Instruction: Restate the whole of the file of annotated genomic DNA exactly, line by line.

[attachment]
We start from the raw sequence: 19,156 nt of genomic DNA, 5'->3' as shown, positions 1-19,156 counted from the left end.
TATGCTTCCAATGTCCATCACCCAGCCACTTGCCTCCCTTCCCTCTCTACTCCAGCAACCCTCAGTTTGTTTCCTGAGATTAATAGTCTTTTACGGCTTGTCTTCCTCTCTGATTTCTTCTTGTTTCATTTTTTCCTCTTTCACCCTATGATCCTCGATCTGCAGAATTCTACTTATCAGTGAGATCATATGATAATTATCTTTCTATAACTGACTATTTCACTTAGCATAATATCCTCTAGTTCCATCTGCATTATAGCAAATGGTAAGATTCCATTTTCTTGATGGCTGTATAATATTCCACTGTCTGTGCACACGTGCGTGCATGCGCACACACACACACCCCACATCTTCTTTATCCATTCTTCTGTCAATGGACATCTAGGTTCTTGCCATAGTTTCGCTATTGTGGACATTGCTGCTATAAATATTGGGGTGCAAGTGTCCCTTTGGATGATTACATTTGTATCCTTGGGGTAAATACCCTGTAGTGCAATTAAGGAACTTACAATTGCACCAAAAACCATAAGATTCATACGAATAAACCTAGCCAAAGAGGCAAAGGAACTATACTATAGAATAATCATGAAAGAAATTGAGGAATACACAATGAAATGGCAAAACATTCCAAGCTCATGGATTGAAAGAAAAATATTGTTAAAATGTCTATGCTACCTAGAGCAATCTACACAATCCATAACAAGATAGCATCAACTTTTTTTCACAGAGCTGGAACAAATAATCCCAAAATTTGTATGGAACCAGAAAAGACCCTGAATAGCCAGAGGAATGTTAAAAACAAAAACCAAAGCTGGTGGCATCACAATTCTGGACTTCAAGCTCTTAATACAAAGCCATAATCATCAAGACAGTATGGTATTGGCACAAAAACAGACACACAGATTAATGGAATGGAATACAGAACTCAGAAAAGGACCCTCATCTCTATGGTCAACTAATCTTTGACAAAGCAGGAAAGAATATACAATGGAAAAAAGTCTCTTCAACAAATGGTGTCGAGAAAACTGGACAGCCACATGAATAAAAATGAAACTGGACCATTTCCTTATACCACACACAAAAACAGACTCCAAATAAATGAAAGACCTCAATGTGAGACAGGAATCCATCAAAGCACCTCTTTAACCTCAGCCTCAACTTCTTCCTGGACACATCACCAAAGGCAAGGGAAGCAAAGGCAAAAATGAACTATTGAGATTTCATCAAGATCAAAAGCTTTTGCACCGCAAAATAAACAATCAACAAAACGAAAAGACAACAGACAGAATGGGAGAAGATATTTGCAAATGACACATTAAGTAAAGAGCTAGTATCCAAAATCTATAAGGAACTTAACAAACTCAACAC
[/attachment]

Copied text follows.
We start from the raw sequence: 19,156 nt of genomic DNA, 5'->3' as shown, positions 1-19,156 counted from the left end.
TATGCTTCCAATGTCCATCACCCAGCCACTTGCCTCCCTTCCCTCTCTACTCCAGCAACCCTCAGTTTGTTTCCTGAGATTAATAGTCTTTTACGGCTTGTCTTCCTCTCTGATTTCTTCTTGTTTCATTTTTTCCTCTTTCACCCTATGATCCTCGATCTGCAGAATTCTACTTATCAGTGAGATCATATGATAATTATCTTTCTATAACTGACTATTTCACTTAGCATAATATCCTCTAGTTCCATCTGCATTATAGCAAATGGTAAGATTCCATTTTCTTGATGGCTGTATAATATTCCACTGTCTGTGCACACGTGCGTGCATGCGCACACACACACACCCCACATCTTCTTTATCCATTCTTCTGTCAATGGACATCTAGGTTCTTGCCATAGTTTCGCTATTGTGGACATTGCTGCTATAAATATTGGGGTGCAAGTGTCCCTTTGGATGATTACATTTGTATCCTTGGGGTAAATACCCTGTAGTGCAATTAAGGAACTTACAATTGCACCAAAAACCATAAGATTCATACGAATAAACCTAGCCAAAGAGGCAAAGGAACTATACTATAGAATAATCATGAAAGAAATTGAGGAATACACAATGAAATGGCAAAACATTCCAAGCTCATGGATTGAAAGAAAAATATTGTTAAAATGTCTATGCTACCTAGAGCAATCTACACAATCCATAACAAGATAGCATCAACTTTTTTTCACAGAGCTGGAACAAATAATCCCAAAATTTGTATGGAACCAGAAAAGACCCTGAATAGCCAGAGGAATGTTAAAAACAAAAACCAAAGCTGGTGGCATCACAATTCTGGACTTCAAGCTCTTAATACAAAGCCATAATCATCAAGACAGTATGGTATTGGCACAAAAACAGACACACAGATTAATGGAATGGAATACAGAACTCAGAAAAGGACCCTCATCTCTATGGTCAACTAATCTTTGACAAAGCAGGAAAGAATATACAATGGAAAAAAGTCTCTTCAACAAATGGTGTCGAGAAAACTGGACAGCCACATGAATAAAAATGAAACTGGACCATTTCCTTATACCACACACAAAAACAGACTCCAAATAAATGAAAGACCTCAATGTGAGACAGGAATCCATCAAAGCACCTCTTTAACCTCAGCCTCAACTTCTTCCTGGACACATCACCAAAGGCAAGGGAAGCAAAGGCAAAAATGAACTATTGAGATTTCATCAAGATCAAAAGCTTTTGCACCGCAAAATAAACAATCAACAAAACGAAAAGACAACAGACAGAATGGGAGAAGATATTTGCAAATGACACATTAAGTAAAGAGCTAGTATCCAAAATCTATAAGGAACTTAACAAACTCAACAC